waverous
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Planting a vegetable garden

I hope I am posting this question in the correct forum. I have a great spot in my yard to start a vegetable garden but I have a concern - the area has been used by our dogs for a few years and has had quite a bit of dog waste on it over the years. We constantly clean the area but are concerned about soil quality under the grass - can we plant in this area? Would a raised garden be better? Will leaching occur if we plant a raised garden?
Thanks for any advice!
Chris
Chris

bigdoug
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Unfortunately, the area where your dogs did their business, is now as toxic as a chemical spill, where a vegetable garden is concerned. There are so many pathogens and parasites that live in 90% of dog feces that are harmful to humans: E Coli, Listeria, Round worm, Tape worm, Cryptosporidium to name a nasty few. As for the worms, most of their eggs can stay viable for up to ten years, so even if the dogs haven't used the area for a while, there would still be a clear and present danger to you and your family.

Tigerlilylynn
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So what would be the trouble shooting to allow them to garden? Dig out a given depth? Raised bed with outside soil? Declare the bed's yield to be cook only, no raw allowed?

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Zapatay
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That is so sad - Is it a definite, 100%, "No"... ?

Is there any way possible to work around this?

Digging 2 feet down, and an extra foot or two outside the planting area?

bigdoug
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Location: Northern Indiana

I've read on a couple websites that said you should remove the top 3 feet of soil from the area. That sounds more like a public works project than a solution to me. The thought of having to shovel out the top 3 ft. of soil from my garden and then shovel in the 3 ft of new soil makes even this fit 6'5" 240 pounder, shudder to think.

As for a raised bed? I don't know if the above mentioned worms are travelers like common garden worms or not. It may be that a raised bed does the trick, or it may be that they just laugh at the added soil and come to the top anyway. Thankfully, I don't know from personal experience how they burrow.

My concern is, if I'm wrong about what I'm suggesting all that happens is BigDoug looks like a moron. No sweat there, I look like a moron 10 out of the 14 hours I am awake. But if not, Waverous could end up going on a Maria Callas diet that wasn't in the plans. Or worse, end up with a case of hookworm that could gross out even the most hardened third world doctor.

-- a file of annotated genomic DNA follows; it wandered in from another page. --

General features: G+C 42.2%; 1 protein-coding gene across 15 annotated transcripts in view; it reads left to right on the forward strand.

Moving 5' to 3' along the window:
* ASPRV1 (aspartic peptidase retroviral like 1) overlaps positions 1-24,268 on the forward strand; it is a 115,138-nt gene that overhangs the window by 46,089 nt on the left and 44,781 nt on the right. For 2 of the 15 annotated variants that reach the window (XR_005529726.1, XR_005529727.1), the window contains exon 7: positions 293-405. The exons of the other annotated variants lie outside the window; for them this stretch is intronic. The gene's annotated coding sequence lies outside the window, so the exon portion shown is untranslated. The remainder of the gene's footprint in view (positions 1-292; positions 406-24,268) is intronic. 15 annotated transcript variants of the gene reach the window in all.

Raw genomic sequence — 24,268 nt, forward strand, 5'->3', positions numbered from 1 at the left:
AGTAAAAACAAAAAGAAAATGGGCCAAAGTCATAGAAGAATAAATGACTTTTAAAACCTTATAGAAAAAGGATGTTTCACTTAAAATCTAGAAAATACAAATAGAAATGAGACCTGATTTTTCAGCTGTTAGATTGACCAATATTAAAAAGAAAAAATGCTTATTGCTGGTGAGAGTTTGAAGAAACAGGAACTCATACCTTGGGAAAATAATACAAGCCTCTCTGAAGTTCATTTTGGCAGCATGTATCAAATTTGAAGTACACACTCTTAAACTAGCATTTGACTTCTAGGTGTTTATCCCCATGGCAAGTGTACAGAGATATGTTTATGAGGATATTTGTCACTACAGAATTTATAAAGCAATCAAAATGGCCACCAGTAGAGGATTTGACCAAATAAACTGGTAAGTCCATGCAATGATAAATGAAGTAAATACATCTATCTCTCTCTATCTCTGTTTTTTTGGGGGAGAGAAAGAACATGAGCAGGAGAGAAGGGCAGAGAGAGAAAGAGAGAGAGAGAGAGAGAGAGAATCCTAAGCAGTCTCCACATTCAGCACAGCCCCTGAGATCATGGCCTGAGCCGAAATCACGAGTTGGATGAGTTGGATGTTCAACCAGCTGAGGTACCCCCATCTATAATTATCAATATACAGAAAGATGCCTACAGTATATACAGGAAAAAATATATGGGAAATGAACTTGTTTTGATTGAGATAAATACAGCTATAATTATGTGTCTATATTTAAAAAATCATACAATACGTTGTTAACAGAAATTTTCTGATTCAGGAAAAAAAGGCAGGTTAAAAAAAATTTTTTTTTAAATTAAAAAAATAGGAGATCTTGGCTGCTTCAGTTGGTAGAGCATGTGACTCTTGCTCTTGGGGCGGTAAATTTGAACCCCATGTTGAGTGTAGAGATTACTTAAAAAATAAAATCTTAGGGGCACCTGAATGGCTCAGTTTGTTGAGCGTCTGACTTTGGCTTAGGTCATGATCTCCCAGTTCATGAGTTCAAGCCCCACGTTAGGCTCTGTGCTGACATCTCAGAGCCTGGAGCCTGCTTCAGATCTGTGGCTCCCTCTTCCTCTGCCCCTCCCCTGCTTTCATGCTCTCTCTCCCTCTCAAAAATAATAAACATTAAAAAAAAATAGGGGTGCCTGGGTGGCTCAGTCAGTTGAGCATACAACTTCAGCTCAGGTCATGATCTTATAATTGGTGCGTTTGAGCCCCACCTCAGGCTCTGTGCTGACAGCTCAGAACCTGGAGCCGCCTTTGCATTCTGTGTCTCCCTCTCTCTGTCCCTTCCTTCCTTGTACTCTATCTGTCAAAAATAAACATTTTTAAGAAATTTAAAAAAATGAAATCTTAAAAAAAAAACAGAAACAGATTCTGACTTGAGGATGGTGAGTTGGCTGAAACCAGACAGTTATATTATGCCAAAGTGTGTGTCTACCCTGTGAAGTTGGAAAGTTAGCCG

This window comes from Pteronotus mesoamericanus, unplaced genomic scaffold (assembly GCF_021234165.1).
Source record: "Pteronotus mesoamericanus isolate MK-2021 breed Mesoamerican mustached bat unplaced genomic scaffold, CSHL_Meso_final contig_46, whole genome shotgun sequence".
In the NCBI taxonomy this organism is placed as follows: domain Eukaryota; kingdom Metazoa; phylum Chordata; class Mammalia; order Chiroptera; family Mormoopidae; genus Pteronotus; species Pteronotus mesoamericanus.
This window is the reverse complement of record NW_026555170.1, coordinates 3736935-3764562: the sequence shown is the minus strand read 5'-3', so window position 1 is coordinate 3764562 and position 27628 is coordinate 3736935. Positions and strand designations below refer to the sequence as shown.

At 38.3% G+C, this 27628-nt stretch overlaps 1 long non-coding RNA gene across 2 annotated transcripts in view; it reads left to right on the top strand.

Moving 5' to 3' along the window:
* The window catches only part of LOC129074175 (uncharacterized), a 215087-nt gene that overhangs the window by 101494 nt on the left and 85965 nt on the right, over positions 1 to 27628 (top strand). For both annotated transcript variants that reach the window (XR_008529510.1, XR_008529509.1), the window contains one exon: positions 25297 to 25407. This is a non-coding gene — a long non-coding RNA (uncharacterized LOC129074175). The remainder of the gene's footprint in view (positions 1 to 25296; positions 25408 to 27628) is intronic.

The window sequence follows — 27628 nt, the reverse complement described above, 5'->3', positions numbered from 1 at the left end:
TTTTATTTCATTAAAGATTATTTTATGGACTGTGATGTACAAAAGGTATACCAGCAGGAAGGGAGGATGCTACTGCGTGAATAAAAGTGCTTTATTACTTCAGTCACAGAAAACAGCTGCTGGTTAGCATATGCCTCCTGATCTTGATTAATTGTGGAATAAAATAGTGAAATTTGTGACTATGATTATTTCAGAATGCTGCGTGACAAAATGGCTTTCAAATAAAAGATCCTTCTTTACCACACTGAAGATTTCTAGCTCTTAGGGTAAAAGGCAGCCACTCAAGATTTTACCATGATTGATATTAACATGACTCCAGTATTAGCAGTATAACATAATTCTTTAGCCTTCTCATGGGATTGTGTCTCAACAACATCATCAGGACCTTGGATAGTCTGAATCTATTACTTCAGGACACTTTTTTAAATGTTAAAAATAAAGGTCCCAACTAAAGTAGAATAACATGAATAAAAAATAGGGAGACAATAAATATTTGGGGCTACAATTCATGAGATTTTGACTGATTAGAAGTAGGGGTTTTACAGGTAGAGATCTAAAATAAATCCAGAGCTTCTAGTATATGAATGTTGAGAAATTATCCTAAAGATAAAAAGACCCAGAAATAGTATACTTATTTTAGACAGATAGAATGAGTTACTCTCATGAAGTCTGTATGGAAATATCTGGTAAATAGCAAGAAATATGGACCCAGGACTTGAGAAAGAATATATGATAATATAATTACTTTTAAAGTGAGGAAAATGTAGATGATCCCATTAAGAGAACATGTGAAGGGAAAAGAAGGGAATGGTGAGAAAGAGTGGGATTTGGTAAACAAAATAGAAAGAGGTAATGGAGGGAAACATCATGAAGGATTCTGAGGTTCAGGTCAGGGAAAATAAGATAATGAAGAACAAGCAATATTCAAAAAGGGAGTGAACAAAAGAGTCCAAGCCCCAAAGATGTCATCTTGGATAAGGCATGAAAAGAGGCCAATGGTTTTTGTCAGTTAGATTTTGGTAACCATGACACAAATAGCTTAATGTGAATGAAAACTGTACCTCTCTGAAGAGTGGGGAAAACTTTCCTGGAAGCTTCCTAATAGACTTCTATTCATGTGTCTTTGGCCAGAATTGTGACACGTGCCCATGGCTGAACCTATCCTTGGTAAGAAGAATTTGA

I hate to be a naysayer on this subject, but I say unless you are ready for a total garden soil transplant, I would definitely stay away from the "Dog Poop Graveyard" for a garden.

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applestar
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I think one possible road to recovery/remeidation for that area is to turn it into Compost Pile area for this season. Keep sifting the pile in the area to eventually make 3-bin compost -- one finished, one cooking, one adding new material. Although I don't usually advocate this as necessary, it would probably be a good idea to inoculate with Compost Activator or Starter which will contain the beneficial (good) bacteria and fungi to compete with the baddies in the soil. With the added microbial and biological activity, predatory organisms will move in to hopefully take down the larger lifeforms.

Ah! Another idea -- please note I'm just thinking aloud. There is a commercial doggie septic tank system called Doggie Dooley. There are folks who are using them here so they may have additional input. I don't have one, I don't have dogs, but I've always planned to get the Doggie Dooley system if and when I have dogs. Anyway, my thought is to initially dig a trench along the location and sprinkle/water in the Doggie Dooley microbes -- presumably these microbes are known to work well for breaking down doggie poop. Follow up with the composting idea.

Probably use this season's compost from this location ONLY on ornamentals, not for your edibles.

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